Think about encouraging volunteerism among residents. A new study of adults finds that those aged 70 to 85 years who regularly volunteer are in better physical health than those aged 58 to 69 years who infrequently volunteer.
"We looked at older adults engaging in a variety of productive activities, but there is something really distinctive about volunteering that positively affects a person's physical health," said Seoyoun Kim, the Purdue University doctoral student in sociology and gerontology who led the study, published online in The Gerontologist. (Kim is pictured, left, with sociology professor Kenneth F. Ferraro, PhD.)
Analyzing data collected in 2005 and 2006 from 1,790 people aged 57 to 85 years, researchers looked at physical health and activities such as volunteering, caregiving, community engagement and employment of independent-living people. The study assessed health using a biomarker, C-reactive protein (CRP), which increases with aging; higher amounts of the protein indicate health problems such as cardiovascular and chronic disease.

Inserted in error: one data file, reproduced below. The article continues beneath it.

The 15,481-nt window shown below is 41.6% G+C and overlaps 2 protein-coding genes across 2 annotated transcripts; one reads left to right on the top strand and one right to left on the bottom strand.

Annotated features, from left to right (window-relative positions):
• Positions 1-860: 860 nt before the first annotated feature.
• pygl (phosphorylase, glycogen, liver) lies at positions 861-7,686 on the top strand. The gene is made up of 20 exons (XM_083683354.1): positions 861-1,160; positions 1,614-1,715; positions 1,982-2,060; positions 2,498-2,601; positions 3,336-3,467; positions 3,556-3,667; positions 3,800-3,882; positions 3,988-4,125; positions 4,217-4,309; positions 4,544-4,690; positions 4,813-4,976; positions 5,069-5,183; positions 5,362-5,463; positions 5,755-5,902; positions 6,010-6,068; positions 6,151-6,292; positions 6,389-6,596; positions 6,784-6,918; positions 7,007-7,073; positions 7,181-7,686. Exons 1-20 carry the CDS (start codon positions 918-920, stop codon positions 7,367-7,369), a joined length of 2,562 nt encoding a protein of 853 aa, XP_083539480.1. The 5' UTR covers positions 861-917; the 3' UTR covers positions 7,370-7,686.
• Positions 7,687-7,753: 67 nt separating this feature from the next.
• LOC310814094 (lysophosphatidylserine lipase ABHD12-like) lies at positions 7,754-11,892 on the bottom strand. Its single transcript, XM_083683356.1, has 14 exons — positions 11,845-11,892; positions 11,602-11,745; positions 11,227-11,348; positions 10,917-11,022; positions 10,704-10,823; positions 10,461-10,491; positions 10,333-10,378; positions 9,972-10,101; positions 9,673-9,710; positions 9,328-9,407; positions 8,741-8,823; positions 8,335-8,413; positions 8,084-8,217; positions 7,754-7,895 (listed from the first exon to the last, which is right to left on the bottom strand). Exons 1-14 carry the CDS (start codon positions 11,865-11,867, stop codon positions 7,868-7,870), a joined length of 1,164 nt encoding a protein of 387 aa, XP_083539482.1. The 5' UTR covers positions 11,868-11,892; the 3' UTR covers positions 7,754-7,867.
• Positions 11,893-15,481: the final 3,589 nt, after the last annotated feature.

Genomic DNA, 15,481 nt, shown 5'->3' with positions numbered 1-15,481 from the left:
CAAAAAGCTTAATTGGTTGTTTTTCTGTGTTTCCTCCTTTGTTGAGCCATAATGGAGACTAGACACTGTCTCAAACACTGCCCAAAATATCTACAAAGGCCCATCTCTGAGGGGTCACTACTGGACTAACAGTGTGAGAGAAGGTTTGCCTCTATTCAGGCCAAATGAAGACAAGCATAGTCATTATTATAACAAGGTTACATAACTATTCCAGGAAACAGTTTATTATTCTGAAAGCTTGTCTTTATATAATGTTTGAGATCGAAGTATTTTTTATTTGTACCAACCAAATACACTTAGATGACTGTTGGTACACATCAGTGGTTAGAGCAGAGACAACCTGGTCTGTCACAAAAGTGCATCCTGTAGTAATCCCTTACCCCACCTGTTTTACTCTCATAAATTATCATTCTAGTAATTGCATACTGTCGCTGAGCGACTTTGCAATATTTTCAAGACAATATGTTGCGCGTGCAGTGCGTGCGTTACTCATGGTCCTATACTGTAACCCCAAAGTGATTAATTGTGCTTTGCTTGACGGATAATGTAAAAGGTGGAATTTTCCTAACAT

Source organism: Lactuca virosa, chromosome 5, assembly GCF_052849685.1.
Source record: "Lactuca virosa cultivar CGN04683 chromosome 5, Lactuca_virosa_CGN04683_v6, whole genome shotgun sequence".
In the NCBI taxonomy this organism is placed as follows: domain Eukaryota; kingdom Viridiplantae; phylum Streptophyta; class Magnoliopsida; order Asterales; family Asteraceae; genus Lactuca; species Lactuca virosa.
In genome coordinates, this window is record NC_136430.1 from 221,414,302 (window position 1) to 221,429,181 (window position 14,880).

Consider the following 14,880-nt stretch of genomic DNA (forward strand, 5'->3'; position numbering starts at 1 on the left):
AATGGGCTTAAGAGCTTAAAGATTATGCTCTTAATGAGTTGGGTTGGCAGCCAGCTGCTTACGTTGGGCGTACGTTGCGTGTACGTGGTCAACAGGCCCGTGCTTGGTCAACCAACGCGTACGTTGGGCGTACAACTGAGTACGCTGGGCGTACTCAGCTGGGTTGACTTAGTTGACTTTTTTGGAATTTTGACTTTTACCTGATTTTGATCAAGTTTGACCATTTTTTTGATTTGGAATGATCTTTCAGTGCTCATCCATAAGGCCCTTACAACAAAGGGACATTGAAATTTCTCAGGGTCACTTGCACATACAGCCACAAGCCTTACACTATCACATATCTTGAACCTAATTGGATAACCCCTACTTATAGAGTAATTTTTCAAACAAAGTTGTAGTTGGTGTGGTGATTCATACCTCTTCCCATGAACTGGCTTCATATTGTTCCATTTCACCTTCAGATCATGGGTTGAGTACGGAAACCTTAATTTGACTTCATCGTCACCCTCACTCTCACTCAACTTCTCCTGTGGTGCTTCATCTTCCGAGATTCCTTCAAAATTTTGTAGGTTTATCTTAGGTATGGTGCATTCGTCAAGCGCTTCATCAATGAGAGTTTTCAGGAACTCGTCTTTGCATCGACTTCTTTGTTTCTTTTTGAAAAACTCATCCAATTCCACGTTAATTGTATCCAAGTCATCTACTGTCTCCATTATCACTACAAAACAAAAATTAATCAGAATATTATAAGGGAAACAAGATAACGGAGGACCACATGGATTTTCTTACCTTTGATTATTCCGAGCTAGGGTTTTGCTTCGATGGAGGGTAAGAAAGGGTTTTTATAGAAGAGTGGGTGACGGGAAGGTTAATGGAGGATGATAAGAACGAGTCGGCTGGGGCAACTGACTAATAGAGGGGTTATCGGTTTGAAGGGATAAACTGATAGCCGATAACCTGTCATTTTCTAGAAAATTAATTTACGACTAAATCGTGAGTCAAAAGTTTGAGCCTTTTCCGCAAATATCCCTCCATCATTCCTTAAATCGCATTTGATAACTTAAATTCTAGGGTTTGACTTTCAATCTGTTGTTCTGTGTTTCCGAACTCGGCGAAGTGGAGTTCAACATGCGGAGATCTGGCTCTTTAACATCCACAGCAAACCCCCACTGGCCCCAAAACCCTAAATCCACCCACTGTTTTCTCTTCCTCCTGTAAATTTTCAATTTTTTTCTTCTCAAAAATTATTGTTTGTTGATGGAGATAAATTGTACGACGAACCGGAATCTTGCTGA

They found that CRP was about 15 percent lower for people who had volunteered several times during the previous year than it was in those who had not volunteered during the same time period. CRP was lowest among those who volunteered several times per week, and the researchers did not find any negative consequences for those who volunteered the most.
"Volunteering helps many people see what is important in life and how fortunate we are,” says Ferraro, the study’s other author. “Having the feeling that you are making a difference in a person's life is powerful, and our own problems may not seem so important. I also think volunteering is special because one gets to select the nature of volunteering. You are not coerced; you have some choice in it.”
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